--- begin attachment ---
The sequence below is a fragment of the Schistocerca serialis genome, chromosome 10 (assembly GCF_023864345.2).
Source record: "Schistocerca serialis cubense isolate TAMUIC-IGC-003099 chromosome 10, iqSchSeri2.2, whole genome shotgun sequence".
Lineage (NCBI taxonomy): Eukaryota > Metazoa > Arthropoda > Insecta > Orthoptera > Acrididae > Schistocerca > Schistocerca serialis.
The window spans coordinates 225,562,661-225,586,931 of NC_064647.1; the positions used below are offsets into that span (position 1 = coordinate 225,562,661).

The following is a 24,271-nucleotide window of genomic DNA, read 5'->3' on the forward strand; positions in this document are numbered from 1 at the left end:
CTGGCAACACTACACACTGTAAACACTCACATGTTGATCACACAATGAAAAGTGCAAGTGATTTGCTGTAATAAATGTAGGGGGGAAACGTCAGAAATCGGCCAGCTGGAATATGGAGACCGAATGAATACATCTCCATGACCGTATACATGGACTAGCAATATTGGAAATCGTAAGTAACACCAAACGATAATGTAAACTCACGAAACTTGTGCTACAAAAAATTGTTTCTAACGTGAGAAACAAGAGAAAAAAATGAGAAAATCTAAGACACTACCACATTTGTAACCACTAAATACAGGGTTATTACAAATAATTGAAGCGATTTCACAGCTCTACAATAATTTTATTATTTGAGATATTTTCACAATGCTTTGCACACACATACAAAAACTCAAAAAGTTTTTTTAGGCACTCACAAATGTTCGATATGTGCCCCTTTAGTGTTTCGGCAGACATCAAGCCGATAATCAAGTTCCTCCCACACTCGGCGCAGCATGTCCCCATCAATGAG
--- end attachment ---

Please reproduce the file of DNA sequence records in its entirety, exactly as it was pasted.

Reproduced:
The sequence below is a fragment of the Schistocerca serialis genome, chromosome 10 (assembly GCF_023864345.2).
Source record: "Schistocerca serialis cubense isolate TAMUIC-IGC-003099 chromosome 10, iqSchSeri2.2, whole genome shotgun sequence".
Lineage (NCBI taxonomy): Eukaryota > Metazoa > Arthropoda > Insecta > Orthoptera > Acrididae > Schistocerca > Schistocerca serialis.
The window spans coordinates 225,562,661-225,586,931 of NC_064647.1; the positions used below are offsets into that span (position 1 = coordinate 225,562,661).

The following is a 24,271-nucleotide window of genomic DNA, read 5'->3' on the forward strand; positions in this document are numbered from 1 at the left end:
CTGGCAACACTACACACTGTAAACACTCACATGTTGATCACACAATGAAAAGTGCAAGTGATTTGCTGTAATAAATGTAGGGGGGAAACGTCAGAAATCGGCCAGCTGGAATATGGAGACCGAATGAATACATCTCCATGACCGTATACATGGACTAGCAATATTGGAAATCGTAAGTAACACCAAACGATAATGTAAACTCACGAAACTTGTGCTACAAAAAATTGTTTCTAACGTGAGAAACAAGAGAAAAAAATGAGAAAATCTAAGACACTACCACATTTGTAACCACTAAATACAGGGTTATTACAAATAATTGAAGCGATTTCACAGCTCTACAATAATTTTATTATTTGAGATATTTTCACAATGCTTTGCACACACATACAAAAACTCAAAAAGTTTTTTTAGGCACTCACAAATGTTCGATATGTGCCCCTTTAGTGTTTCGGCAGACATCAAGCCGATAATCAAGTTCCTCCCACACTCGGCGCAGCATGTCCCCATCAATGAG